Sean: This is an interesting question and is open to discussion/debate. What is commonly defined as overtraining syndrome(OTS) is actually more appropriately termed non- functional overreaching (NFO). It can be difficult to differentiate between OTS and NFO. Some investigators have expressed that OTS is actually extremely rare and more often actually NFO.
OTS can be defined as a compromise of the body as a result of too much extreme exercise or training that results in negative responses in several bodily systems and longer term performance decline (>2 months). These include, but are not limited to, the central nervous system, endocrine and immune systems. These negative responses are a direct consequence of an individual exceeding their bodies ability to repair and recover from the demands being placed upon it.
NFO can be defined as intense training leading to long term performance decline but with usual recovery within weeks to approximately 2 months.
The ability to differentiate between OTS and NFO is usually based on time of recovery and importantly not on degree or type of symptoms. It is also felt by some authorities that a continuum exist where OTS, when actually present, has been preceded by NFO.
Additionally another term commonly misused for OTS is functional overreaching (FO). This is nothing more than temporary decline in performance (a few days) secondary to intense exercise/training that results in positive physiological changes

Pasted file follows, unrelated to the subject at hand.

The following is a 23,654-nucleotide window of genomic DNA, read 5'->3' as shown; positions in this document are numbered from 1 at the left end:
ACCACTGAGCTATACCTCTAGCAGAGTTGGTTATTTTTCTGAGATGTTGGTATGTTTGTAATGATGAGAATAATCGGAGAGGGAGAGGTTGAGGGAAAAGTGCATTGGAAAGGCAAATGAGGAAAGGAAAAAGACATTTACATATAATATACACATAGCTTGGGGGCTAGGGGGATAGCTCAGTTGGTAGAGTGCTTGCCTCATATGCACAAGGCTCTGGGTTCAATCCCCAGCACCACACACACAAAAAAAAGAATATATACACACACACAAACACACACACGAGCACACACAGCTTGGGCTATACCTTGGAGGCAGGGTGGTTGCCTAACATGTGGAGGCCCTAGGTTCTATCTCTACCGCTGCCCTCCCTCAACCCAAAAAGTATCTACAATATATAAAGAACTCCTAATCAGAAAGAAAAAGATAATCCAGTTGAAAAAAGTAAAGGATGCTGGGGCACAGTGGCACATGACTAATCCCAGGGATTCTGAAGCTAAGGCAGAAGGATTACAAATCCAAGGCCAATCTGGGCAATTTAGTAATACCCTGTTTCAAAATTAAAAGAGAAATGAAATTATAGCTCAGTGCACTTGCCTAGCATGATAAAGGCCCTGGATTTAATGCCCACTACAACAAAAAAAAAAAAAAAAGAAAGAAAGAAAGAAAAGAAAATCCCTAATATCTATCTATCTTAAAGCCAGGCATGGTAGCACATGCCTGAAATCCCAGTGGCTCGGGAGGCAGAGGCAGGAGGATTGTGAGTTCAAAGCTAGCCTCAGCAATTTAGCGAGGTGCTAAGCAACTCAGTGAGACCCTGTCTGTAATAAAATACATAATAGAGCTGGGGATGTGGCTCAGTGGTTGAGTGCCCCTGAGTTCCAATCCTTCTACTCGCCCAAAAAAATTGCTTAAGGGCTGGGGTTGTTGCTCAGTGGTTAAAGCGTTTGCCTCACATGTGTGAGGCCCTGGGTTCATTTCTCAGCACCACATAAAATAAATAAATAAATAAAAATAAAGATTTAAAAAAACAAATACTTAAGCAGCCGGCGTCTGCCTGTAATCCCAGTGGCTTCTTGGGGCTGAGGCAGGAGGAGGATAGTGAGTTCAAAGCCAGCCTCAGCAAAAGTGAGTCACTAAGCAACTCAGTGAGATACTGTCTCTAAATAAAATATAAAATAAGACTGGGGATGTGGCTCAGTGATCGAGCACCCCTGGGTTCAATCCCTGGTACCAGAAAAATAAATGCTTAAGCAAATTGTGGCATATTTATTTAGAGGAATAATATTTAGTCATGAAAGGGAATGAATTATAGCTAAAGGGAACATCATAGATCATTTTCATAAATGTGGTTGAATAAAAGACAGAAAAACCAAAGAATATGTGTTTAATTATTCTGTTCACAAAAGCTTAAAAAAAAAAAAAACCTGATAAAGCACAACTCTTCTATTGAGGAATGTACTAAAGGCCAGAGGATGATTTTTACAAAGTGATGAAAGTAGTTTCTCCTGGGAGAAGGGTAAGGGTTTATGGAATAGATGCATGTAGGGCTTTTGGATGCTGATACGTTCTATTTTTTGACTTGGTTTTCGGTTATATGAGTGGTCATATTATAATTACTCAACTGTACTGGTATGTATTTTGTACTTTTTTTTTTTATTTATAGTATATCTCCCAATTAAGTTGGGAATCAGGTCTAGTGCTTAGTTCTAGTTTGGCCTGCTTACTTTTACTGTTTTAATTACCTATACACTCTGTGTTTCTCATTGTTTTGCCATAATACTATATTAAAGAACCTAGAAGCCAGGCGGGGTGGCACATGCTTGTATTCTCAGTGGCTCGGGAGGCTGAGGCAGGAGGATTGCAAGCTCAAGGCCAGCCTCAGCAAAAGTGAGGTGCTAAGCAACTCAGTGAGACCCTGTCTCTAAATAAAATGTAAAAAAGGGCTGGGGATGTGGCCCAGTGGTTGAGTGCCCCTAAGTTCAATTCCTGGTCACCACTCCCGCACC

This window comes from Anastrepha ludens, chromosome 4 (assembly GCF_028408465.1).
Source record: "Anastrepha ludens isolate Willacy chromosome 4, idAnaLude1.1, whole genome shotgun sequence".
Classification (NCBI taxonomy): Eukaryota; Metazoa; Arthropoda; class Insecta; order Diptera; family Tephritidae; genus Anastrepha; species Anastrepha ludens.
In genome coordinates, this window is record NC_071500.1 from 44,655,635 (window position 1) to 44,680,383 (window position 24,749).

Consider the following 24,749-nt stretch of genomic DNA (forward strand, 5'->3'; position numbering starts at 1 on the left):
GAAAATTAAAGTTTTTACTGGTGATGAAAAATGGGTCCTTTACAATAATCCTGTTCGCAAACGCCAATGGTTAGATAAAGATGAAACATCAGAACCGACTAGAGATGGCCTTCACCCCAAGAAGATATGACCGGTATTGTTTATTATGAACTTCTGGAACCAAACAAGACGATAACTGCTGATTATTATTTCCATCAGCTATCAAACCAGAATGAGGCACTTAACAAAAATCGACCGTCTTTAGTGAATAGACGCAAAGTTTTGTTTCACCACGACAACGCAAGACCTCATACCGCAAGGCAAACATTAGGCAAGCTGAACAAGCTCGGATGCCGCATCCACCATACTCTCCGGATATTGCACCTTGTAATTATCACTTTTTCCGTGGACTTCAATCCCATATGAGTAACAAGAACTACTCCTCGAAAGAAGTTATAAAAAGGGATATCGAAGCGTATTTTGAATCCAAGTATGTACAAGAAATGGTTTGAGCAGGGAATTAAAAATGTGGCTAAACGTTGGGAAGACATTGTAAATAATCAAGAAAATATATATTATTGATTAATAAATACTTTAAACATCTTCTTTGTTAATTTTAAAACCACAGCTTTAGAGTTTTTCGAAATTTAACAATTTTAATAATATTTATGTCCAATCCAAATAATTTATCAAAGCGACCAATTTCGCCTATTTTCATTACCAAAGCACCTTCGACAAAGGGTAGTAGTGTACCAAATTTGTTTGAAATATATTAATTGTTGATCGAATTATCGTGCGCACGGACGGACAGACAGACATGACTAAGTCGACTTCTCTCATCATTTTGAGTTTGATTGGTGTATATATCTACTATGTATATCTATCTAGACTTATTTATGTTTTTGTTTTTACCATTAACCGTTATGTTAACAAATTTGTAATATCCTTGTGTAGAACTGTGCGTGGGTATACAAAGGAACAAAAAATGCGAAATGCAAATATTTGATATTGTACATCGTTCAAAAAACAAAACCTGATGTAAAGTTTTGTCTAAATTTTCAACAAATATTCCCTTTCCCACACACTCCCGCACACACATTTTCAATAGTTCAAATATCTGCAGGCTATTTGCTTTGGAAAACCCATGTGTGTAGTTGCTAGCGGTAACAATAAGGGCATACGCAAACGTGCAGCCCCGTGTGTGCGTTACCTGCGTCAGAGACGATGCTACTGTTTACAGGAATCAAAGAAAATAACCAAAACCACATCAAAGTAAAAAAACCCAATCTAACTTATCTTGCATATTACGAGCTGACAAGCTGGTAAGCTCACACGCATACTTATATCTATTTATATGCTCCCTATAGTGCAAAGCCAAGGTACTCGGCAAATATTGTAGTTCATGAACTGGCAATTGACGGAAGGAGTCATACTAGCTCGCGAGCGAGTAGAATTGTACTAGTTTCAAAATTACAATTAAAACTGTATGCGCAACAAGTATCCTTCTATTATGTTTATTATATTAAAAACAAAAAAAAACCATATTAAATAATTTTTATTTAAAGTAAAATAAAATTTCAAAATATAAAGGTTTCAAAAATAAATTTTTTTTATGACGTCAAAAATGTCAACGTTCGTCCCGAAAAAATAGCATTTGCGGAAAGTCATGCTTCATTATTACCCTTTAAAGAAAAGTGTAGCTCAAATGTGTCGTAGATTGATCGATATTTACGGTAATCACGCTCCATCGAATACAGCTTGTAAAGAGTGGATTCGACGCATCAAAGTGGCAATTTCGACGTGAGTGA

Clinically the diagnosis of OTS or NFO is accomplished through history of athlete and with following findings:
A) Decreased performance persisting despite weeks to months of recovery
B) Disturbance in mood
C) Lack of signs/symptoms or diagnosis of other possible causes of underperformance
Daniel: What are some key indicators of overtraining i.e. how does it typically present itself? Will we see the same presentation in cardio and endurance athletes as we will in strength athletes?
The diagnosis of OTS, like all other conditions using the word syndrome, is derived from a collection of different symptoms.
It is important to discuss a few terms to better understand where and when these symptoms occur. The nervous system is divided into a central nervous system and a peripheral nervous system. The CNS is recognized as the brain and spinal cord. Everything else is recognized as the PNS. The PNS has a component known as the autonomic nervous system (ANS) also referred to as the involuntary nervous system. The ANS is comprised of three subsystems: the parasympathetic (PSNS), sympathetic (SNS) and enteric nervous systems ENS). Our main concern within this discussion is the PSNS and SNS. The ENS is of considerable interest but much remains unknown objectively regarding this network.
The primary function of the PSNS is essentially a slowly activated dampening system (rest and digest), while the SNS is “quick response mobilizing system” (fight or flight). These 2 systems work in concert to help the body maintain a dynamic state of equilibrium. Both are crucial for a healthy state of being and can be greatly impacted by excessive and prolonged training routines.
So now the question should be why did we need to learn about these elements of the nervous system. Well there is a unique difference between OTS in aerobic vs anaerobic sporting activities. There appears to be more of an alteration of the PSNS with OTS in aerobic sports and SNS in anaerobic sports.